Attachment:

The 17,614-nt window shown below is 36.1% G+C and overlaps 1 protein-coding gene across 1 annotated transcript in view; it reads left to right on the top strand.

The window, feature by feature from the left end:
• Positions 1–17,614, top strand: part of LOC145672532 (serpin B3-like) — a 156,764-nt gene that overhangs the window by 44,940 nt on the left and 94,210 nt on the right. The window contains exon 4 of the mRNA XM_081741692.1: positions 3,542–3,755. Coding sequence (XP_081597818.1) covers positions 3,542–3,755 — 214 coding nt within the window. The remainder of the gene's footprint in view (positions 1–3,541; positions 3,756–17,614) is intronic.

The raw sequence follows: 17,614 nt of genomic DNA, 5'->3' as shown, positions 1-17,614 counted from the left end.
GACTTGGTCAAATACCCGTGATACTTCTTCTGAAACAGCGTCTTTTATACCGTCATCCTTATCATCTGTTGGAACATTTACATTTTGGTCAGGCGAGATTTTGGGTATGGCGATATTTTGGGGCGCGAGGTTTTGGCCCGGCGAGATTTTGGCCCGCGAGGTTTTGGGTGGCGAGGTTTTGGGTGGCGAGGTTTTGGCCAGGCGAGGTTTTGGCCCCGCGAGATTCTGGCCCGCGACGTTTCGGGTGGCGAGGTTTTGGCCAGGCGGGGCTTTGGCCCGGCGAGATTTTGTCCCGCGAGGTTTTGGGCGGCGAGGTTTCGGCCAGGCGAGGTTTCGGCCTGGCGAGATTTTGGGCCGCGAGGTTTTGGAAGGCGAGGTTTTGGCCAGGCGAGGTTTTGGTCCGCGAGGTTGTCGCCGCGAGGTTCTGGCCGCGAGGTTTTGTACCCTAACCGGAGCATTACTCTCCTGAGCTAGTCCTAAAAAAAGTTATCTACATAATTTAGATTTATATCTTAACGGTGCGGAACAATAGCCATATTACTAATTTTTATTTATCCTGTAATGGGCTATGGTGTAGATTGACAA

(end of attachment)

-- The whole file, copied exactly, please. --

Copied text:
The 17,614-nt window shown below is 36.1% G+C and overlaps 1 protein-coding gene across 1 annotated transcript in view; it reads left to right on the top strand.

The window, feature by feature from the left end:
• Positions 1–17,614, top strand: part of LOC145672532 (serpin B3-like) — a 156,764-nt gene that overhangs the window by 44,940 nt on the left and 94,210 nt on the right. The window contains exon 4 of the mRNA XM_081741692.1: positions 3,542–3,755. Coding sequence (XP_081597818.1) covers positions 3,542–3,755 — 214 coding nt within the window. The remainder of the gene's footprint in view (positions 1–3,541; positions 3,756–17,614) is intronic.

The raw sequence follows: 17,614 nt of genomic DNA, 5'->3' as shown, positions 1-17,614 counted from the left end.
GACTTGGTCAAATACCCGTGATACTTCTTCTGAAACAGCGTCTTTTATACCGTCATCCTTATCATCTGTTGGAACATTTACATTTTGGTCAGGCGAGATTTTGGGTATGGCGATATTTTGGGGCGCGAGGTTTTGGCCCGGCGAGATTTTGGCCCGCGAGGTTTTGGGTGGCGAGGTTTTGGGTGGCGAGGTTTTGGCCAGGCGAGGTTTTGGCCCCGCGAGATTCTGGCCCGCGACGTTTCGGGTGGCGAGGTTTTGGCCAGGCGGGGCTTTGGCCCGGCGAGATTTTGTCCCGCGAGGTTTTGGGCGGCGAGGTTTCGGCCAGGCGAGGTTTCGGCCTGGCGAGATTTTGGGCCGCGAGGTTTTGGAAGGCGAGGTTTTGGCCAGGCGAGGTTTTGGTCCGCGAGGTTGTCGCCGCGAGGTTCTGGCCGCGAGGTTTTGTACCCTAACCGGAGCATTACTCTCCTGAGCTAGTCCTAAAAAAAGTTATCTACATAATTTAGATTTATATCTTAACGGTGCGGAACAATAGCCATATTACTAATTTTTATTTATCCTGTAATGGGCTATGGTGTAGATTGACAA